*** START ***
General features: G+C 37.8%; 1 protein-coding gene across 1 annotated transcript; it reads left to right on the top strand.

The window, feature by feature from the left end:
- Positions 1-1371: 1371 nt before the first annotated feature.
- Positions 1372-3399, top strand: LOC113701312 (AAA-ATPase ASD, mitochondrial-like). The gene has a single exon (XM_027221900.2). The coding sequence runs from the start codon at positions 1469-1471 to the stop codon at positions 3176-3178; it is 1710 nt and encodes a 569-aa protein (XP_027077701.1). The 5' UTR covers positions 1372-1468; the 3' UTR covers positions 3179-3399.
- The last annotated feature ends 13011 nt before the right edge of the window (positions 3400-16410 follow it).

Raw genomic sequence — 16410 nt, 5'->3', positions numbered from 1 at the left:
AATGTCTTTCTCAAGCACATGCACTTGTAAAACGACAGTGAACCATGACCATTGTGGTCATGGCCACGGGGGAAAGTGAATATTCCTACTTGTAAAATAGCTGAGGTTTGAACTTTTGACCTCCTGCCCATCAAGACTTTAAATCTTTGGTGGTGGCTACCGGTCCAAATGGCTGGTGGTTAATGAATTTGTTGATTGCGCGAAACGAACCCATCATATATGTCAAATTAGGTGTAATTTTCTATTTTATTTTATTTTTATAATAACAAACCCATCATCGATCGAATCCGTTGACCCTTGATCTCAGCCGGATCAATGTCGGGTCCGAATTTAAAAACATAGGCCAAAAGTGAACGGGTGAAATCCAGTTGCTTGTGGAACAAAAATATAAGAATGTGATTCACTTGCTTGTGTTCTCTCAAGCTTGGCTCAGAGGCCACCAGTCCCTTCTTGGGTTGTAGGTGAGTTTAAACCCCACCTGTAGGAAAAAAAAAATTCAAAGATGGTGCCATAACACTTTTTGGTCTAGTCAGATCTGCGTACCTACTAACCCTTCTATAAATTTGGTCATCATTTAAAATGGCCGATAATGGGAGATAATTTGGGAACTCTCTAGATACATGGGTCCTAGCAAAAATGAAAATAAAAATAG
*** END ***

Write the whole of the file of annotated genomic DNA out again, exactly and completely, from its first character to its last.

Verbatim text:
General features: G+C 37.8%; 1 protein-coding gene across 1 annotated transcript; it reads left to right on the top strand.

The window, feature by feature from the left end:
- Positions 1-1371: 1371 nt before the first annotated feature.
- Positions 1372-3399, top strand: LOC113701312 (AAA-ATPase ASD, mitochondrial-like). The gene has a single exon (XM_027221900.2). The coding sequence runs from the start codon at positions 1469-1471 to the stop codon at positions 3176-3178; it is 1710 nt and encodes a 569-aa protein (XP_027077701.1). The 5' UTR covers positions 1372-1468; the 3' UTR covers positions 3179-3399.
- The last annotated feature ends 13011 nt before the right edge of the window (positions 3400-16410 follow it).

Raw genomic sequence — 16410 nt, 5'->3', positions numbered from 1 at the left:
AATGTCTTTCTCAAGCACATGCACTTGTAAAACGACAGTGAACCATGACCATTGTGGTCATGGCCACGGGGGAAAGTGAATATTCCTACTTGTAAAATAGCTGAGGTTTGAACTTTTGACCTCCTGCCCATCAAGACTTTAAATCTTTGGTGGTGGCTACCGGTCCAAATGGCTGGTGGTTAATGAATTTGTTGATTGCGCGAAACGAACCCATCATATATGTCAAATTAGGTGTAATTTTCTATTTTATTTTATTTTTATAATAACAAACCCATCATCGATCGAATCCGTTGACCCTTGATCTCAGCCGGATCAATGTCGGGTCCGAATTTAAAAACATAGGCCAAAAGTGAACGGGTGAAATCCAGTTGCTTGTGGAACAAAAATATAAGAATGTGATTCACTTGCTTGTGTTCTCTCAAGCTTGGCTCAGAGGCCACCAGTCCCTTCTTGGGTTGTAGGTGAGTTTAAACCCCACCTGTAGGAAAAAAAAAATTCAAAGATGGTGCCATAACACTTTTTGGTCTAGTCAGATCTGCGTACCTACTAACCCTTCTATAAATTTGGTCATCATTTAAAATGGCCGATAATGGGAGATAATTTGGGAACTCTCTAGATACATGGGTCCTAGCAAAAATGAAAATAAAAATAG